Ilhan Omar Can’t Break the U.S.-Israel Bond

By Walter Russell Mead

Wall Street Journal

March 11, 2019

 

To ask whether freshman Rep. Ilhan Omar was being anti-Semitic or merely inartful when she suggested U.S. support for Israel is driven by moneyed interests (“It’s all about the Benjamins baby”) and Americans who owe “allegiance to a foreign country” is a waste of time. Ms. Omar is a gifted and ambitious politician who thinks Jew-baiting will help her career; the question is not whether she is a nice person but whether she is a significant one. Does her appearance on the political stage herald a substantial change in American politics—either a renewed anti-Semitism or a diminished U.S.-Israel alliance?

The answer at this point is that Ms. Omar’s notoriety is more sizzle than steak. Politically, her election doesn’t mean very much. That the congressional district Keith Ellison represented for six terms chose Ms. Omar to replace him hardly represents a political earthquake. Mr. Ellison had ties to the Nation of Islam and a strongly anti-Israel record. Voters in Minnesota’s Fifth Congressional District have tolerated these sentiments for some time.

Democratic Party luminaries like Bernie Sanders and Chuck Schumer supported Mr. Ellison in his 2017 bid to be chairman of the Democratic National Committee (he ultimately became deputy). Even before Ms. Omar, the party has been more interested in reaching an accommodation with militantly anti-Israel politics than in driving it out of the party.

Like Mr. Ellison, Ms. Omar plays to a national as well as a local constituency. Mr. Ellison became a symbol both for those who welcome and those who fear the increasing prominence of Muslim American voices in U.S. politics. Younger, more photogenic and perhaps more charismatic, Ms. Omar hopes to repeat and if possible surpass Mr. Ellison’s success. But the path she has chosen is not new.

In a longer historical perspective, the appearance of progressive anti-Semitism and its presence in both immigrant and native subcultures is also par for the course. Nineteenth-century abolitionists like William Lloyd Garrison, as well as more recent figures like Louis Farrakhan and Al Sharpton, used anti-Semitism for political purposes. Immigrants from Germany and Russia brought the infection of anti-Semitism with them from the old country, and tensions between immigrant Catholics and the American Jewish community tormented Democratic politicians long before the party struggled to accommodate both Alan Dershowitz and Mr. Ellison.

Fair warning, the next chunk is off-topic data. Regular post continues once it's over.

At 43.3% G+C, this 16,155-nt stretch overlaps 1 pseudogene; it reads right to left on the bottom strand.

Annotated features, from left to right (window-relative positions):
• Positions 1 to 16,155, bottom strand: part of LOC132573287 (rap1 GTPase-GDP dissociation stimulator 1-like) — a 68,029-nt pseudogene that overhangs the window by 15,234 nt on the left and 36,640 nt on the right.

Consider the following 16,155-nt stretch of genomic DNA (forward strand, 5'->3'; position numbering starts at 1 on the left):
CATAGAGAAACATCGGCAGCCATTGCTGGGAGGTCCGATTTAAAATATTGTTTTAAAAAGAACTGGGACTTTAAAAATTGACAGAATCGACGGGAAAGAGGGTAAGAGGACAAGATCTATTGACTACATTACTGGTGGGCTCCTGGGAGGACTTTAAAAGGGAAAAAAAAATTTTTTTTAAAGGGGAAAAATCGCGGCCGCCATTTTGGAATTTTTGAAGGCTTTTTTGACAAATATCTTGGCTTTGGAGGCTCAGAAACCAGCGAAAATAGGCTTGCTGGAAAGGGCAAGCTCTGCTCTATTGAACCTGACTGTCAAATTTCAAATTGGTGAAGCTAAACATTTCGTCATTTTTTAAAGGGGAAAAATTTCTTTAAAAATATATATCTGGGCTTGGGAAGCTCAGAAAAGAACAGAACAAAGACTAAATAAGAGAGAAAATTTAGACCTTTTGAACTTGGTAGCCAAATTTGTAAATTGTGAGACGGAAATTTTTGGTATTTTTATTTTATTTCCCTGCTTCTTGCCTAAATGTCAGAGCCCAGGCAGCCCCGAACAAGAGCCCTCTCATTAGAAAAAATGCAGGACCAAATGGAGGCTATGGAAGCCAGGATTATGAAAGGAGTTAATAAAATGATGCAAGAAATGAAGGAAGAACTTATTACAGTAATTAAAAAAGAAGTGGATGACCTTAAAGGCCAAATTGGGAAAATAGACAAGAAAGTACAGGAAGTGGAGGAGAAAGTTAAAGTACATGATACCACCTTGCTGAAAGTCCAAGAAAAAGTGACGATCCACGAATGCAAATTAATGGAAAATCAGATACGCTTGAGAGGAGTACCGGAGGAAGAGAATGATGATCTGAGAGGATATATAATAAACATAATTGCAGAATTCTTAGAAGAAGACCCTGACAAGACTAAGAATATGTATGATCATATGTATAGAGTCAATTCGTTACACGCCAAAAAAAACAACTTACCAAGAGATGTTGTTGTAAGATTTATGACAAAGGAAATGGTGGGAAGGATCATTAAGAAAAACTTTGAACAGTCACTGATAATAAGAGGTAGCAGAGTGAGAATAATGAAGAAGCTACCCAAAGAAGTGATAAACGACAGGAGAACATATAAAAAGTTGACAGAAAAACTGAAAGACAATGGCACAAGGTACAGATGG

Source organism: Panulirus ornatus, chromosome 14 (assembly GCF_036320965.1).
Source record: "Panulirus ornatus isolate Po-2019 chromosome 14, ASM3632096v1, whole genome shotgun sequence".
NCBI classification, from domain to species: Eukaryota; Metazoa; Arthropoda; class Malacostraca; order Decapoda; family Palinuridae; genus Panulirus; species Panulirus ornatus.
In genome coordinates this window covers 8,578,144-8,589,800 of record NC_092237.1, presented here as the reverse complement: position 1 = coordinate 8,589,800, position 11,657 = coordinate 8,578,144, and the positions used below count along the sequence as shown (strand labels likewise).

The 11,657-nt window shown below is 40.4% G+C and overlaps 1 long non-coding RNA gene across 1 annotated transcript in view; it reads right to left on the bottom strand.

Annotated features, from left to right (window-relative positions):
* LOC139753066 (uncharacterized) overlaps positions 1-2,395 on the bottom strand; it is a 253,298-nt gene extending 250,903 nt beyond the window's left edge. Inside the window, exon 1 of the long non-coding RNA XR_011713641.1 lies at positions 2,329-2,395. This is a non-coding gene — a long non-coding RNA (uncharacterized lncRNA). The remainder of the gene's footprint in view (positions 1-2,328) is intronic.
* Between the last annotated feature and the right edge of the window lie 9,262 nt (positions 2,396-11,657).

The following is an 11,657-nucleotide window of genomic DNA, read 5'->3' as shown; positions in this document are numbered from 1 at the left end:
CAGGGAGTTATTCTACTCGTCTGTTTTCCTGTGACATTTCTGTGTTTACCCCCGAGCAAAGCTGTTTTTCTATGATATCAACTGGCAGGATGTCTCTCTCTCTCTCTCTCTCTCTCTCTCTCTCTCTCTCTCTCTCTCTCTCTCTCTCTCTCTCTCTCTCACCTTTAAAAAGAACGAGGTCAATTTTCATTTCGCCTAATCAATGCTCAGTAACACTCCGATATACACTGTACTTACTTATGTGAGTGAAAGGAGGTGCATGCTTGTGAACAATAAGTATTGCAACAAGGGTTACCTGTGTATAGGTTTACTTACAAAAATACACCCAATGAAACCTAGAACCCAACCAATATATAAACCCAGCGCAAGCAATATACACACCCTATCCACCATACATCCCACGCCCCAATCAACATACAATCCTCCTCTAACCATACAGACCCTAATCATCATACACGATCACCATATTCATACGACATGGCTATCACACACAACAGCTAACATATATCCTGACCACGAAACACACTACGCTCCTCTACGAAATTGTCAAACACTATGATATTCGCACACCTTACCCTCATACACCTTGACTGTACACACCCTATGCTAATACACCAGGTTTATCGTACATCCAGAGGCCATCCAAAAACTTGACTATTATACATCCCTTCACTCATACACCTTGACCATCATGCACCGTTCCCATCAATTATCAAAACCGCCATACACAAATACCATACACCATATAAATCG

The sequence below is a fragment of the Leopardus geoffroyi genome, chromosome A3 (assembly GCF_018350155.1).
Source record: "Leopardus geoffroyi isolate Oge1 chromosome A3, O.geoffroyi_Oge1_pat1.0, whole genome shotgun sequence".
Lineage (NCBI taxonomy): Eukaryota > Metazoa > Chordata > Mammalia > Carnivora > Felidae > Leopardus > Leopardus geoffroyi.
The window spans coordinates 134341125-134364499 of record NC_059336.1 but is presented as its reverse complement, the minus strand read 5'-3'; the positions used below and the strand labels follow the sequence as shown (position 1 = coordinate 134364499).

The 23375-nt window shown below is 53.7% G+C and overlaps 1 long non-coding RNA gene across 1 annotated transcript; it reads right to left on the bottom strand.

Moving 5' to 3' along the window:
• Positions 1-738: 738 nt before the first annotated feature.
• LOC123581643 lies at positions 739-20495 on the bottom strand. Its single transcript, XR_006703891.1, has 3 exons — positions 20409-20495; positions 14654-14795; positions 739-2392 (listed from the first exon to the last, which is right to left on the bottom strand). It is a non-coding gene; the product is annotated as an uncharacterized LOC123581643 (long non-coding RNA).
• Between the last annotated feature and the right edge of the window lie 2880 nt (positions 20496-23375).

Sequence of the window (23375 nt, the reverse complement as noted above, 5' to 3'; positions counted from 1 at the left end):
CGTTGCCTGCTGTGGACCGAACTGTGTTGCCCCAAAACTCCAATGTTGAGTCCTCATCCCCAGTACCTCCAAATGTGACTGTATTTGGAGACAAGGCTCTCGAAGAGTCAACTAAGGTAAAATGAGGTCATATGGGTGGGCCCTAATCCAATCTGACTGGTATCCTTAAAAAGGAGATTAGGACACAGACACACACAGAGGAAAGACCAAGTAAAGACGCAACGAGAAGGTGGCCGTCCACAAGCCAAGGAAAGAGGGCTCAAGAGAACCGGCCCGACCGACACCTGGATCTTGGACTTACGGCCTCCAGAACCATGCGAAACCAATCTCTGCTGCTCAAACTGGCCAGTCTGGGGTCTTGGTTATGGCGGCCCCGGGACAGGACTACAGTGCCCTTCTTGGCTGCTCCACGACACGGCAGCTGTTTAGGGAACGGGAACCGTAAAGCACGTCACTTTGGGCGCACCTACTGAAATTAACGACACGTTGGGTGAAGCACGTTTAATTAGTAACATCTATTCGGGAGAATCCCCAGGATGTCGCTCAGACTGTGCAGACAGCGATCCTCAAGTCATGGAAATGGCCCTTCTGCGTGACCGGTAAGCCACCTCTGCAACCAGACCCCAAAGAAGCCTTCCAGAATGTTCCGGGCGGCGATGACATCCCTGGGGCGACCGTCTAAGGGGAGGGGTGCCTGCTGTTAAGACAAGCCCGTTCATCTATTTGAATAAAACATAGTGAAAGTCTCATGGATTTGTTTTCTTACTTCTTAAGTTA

Will the new wave of left-leaning anti-Israel activists succeed in breaking up the U.S.-Israel alliance? The answer is almost certainly no, less because of the Benjamins than the weakness of the conspiratorial anti-Israel case. The argument that the American Jewish community—animated by slavish loyalty to the Jewish state, armed with unlimited financial resources, and abetted by fundamentalist Christians hoping for Armageddon—has imposed a pro-Israel policy on the gentile majority may resonate with the faithful, but it strikes most Americans as implausible and lame.

Americans who follow politics at all know, for example, that American Jews are anything but monolithic on the subject of Israel. Many American Jews are more hostile to Jewish settlements in the West Bank than are non-Jewish Americans. Far from robotically supporting strongly hard-line pro-Israel politicians, most American Jews voted against Donald Trump and George W. Bush. An American politician whose sole goal was to raise money and votes from American Jews would do better to criticize Benjamin Netanyahu than praise him.

Americans also know, in many cases from personal experience, that Christian support for Israel is not confined to Bible-thumping fundamentalists counting the days to Armageddon. It is and long has been widespread among Christians of many theological views who regret the murderous Christian anti-Semitism of past centuries, who admire Israel’s economic success and military strength, and who, without being intolerant of Islam, also abhor the venomous Jew hatred that is so regrettably prevalent among some Muslims today.

There is another problem for Ms. Omar and her allies. The theory that “the Jews” control American foreign policy by distributing Benjamins to elected officials isn’t a theory only about rich and unscrupulous Jews. It is a theory about stupid gentiles unable to perceive the devious purposes of the hooknosed Master Race. This reflects not just anti-Semitism but contempt for the American people as a whole.

Ms. Omar, like many other anti-Israel activists, seems to believe that mixing crackpot theories about U.S. politics with insults to voters’ intelligence will change the way Americans see the Middle East conflict. When this strategy fails, as it invariably does, anti-Israel activists attribute the failure not to the weakness of their arguments but once more to the Benjamins of those oh-so-clever Jews, and to the stupidity of the hypnotized non-Jewish voters. They try again, fail again and curse the “lobbyists” and their lackeys again.

This hasn’t been a recipe for success in American politics in the past. Ms. Omar and her backers seem to think that this time will be different. We shall see.